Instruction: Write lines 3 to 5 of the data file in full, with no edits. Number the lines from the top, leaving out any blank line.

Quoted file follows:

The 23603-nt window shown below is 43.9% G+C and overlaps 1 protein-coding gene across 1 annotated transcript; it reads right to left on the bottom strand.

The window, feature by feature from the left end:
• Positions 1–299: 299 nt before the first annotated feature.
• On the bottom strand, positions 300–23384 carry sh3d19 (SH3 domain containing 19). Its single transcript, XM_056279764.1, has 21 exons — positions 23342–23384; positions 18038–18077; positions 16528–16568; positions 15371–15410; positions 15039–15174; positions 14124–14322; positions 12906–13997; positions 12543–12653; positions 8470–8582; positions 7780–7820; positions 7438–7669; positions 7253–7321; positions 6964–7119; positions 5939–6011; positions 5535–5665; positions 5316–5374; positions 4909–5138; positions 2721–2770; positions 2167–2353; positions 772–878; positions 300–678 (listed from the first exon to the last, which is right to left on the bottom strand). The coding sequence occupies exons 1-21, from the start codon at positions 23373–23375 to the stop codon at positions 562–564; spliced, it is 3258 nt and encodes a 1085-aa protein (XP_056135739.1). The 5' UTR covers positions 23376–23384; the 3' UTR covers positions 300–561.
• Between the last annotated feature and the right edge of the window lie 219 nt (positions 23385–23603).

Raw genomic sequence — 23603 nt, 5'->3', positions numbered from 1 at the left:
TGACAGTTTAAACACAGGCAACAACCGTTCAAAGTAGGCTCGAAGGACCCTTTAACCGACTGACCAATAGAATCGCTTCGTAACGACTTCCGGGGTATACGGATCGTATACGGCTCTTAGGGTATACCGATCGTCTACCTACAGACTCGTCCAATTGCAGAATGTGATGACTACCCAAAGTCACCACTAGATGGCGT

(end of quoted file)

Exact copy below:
• Positions 1–299: 299 nt before the first annotated feature.
• On the bottom strand, positions 300–23384 carry sh3d19 (SH3 domain containing 19). Its single transcript, XM_056279764.1, has 21 exons — positions 23342–23384; positions 18038–18077; positions 16528–16568; positions 15371–15410; positions 15039–15174; positions 14124–14322; positions 12906–13997; positions 12543–12653; positions 8470–8582; positions 7780–7820; positions 7438–7669; positions 7253–7321; positions 6964–7119; positions 5939–6011; positions 5535–5665; positions 5316–5374; positions 4909–5138; positions 2721–2770; positions 2167–2353; positions 772–878; positions 300–678 (listed from the first exon to the last, which is right to left on the bottom strand). The coding sequence occupies exons 1-21, from the start codon at positions 23373–23375 to the stop codon at positions 562–564; spliced, it is 3258 nt and encodes a 1085-aa protein (XP_056135739.1). The 5' UTR covers positions 23376–23384; the 3' UTR covers positions 300–561.
• Between the last annotated feature and the right edge of the window lie 219 nt (positions 23385–23603).